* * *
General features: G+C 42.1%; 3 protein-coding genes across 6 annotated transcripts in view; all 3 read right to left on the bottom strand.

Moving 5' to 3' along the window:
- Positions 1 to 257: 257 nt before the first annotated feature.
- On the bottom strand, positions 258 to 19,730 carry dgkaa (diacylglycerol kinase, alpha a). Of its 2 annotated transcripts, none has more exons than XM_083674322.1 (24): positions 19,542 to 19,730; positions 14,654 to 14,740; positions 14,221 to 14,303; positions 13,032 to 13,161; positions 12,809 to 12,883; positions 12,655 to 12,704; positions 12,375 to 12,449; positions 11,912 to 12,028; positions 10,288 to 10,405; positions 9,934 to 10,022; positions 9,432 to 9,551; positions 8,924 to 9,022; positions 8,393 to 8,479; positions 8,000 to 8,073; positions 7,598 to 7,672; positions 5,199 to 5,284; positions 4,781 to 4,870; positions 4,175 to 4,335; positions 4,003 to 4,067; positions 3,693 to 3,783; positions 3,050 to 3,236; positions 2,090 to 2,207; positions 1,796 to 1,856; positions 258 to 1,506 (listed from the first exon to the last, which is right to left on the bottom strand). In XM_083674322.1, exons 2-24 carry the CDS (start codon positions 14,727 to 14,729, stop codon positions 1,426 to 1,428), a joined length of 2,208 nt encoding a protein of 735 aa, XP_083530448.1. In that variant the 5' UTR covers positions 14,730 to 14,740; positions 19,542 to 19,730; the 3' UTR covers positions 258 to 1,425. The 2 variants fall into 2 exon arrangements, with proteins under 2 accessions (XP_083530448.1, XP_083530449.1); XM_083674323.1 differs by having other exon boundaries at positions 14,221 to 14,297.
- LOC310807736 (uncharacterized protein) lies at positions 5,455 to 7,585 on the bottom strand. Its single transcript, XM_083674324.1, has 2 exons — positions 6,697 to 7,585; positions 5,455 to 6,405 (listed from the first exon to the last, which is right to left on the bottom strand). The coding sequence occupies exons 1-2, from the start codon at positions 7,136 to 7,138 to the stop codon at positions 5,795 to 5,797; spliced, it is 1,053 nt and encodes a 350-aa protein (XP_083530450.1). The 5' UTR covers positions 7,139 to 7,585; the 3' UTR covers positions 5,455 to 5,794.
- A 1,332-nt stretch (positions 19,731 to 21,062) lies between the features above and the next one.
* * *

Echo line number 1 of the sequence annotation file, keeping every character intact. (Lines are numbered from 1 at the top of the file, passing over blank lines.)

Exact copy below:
General features: G+C 42.1%; 3 protein-coding genes across 6 annotated transcripts in view; all 3 read right to left on the bottom strand.